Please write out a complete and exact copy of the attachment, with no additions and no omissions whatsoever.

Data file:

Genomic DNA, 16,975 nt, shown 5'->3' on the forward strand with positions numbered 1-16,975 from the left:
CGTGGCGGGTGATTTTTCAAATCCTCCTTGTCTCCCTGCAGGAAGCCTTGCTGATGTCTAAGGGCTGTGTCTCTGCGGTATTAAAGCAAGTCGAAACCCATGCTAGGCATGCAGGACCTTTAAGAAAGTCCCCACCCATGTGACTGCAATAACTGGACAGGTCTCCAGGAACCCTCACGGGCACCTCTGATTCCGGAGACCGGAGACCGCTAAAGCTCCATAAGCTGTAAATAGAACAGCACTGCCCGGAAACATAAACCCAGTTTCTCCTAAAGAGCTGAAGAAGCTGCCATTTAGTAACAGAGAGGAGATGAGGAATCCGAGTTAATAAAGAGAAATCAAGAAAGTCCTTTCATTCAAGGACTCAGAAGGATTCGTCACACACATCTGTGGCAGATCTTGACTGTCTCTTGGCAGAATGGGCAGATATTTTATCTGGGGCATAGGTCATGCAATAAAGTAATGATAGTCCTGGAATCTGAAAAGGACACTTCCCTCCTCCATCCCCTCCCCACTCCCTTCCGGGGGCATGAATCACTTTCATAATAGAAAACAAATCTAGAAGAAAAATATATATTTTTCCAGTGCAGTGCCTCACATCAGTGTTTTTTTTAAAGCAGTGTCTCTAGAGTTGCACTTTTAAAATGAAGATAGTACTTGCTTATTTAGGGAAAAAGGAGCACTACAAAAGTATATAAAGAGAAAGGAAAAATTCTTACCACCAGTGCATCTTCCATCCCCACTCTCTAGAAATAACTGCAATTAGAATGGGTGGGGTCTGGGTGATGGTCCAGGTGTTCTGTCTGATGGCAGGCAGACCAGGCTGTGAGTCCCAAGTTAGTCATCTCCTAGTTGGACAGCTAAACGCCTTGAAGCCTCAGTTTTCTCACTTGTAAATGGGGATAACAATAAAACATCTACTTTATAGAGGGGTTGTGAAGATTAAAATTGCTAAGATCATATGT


Genomic DNA, 16,975 nt, shown 5'->3' on the forward strand with positions numbered 1-16,975 from the left:
CGTGGCGGGTGATTTTTCAAATCCTCCTTGTCTCCCTGCAGGAAGCCTTGCTGATGTCTAAGGGCTGTGTCTCTGCGGTATTAAAGCAAGTCGAAACCCATGCTAGGCATGCAGGACCTTTAAGAAAGTCCCCACCCATGTGACTGCAATAACTGGACAGGTCTCCAGGAACCCTCACGGGCACCTCTGATTCCGGAGACCGGAGACCGCTAAAGCTCCATAAGCTGTAAATAGAACAGCACTGCCCGGAAACATAAACCCAGTTTCTCCTAAAGAGCTGAAGAAGCTGCCATTTAGTAACAGAGAGGAGATGAGGAATCCGAGTTAATAAAGAGAAATCAAGAAAGTCCTTTCATTCAAGGACTCAGAAGGATTCGTCACACACATCTGTGGCAGATCTTGACTGTCTCTTGGCAGAATGGGCAGATATTTTATCTGGGGCATAGGTCATGCAATAAAGTAATGATAGTCCTGGAATCTGAAAAGGACACTTCCCTCCTCCATCCCCTCCCCACTCCCTTCCGGGGGCATGAATCACTTTCATAATAGAAAACAAATCTAGAAGAAAAATATATATTTTTCCAGTGCAGTGCCTCACATCAGTGTTTTTTTTAAAGCAGTGTCTCTAGAGTTGCACTTTTAAAATGAAGATAGTACTTGCTTATTTAGGGAAAAAGGAGCACTACAAAAGTATATAAAGAGAAAGGAAAAATTCTTACCACCAGTGCATCTTCCATCCCCACTCTCTAGAAATAACTGCAATTAGAATGGGTGGGGTCTGGGTGATGGTCCAGGTGTTCTGTCTGATGGCAGGCAGACCAGGCTGTGAGTCCCAAGTTAGTCATCTCCTAGTTGGACAGCTAAACGCCTTGAAGCCTCAGTTTTCTCACTTGTAAATGGGGATAACAATAAAACATCTACTTTATAGAGGGGTTGTGAAGATTAAAATTGCTAAGATCATATGT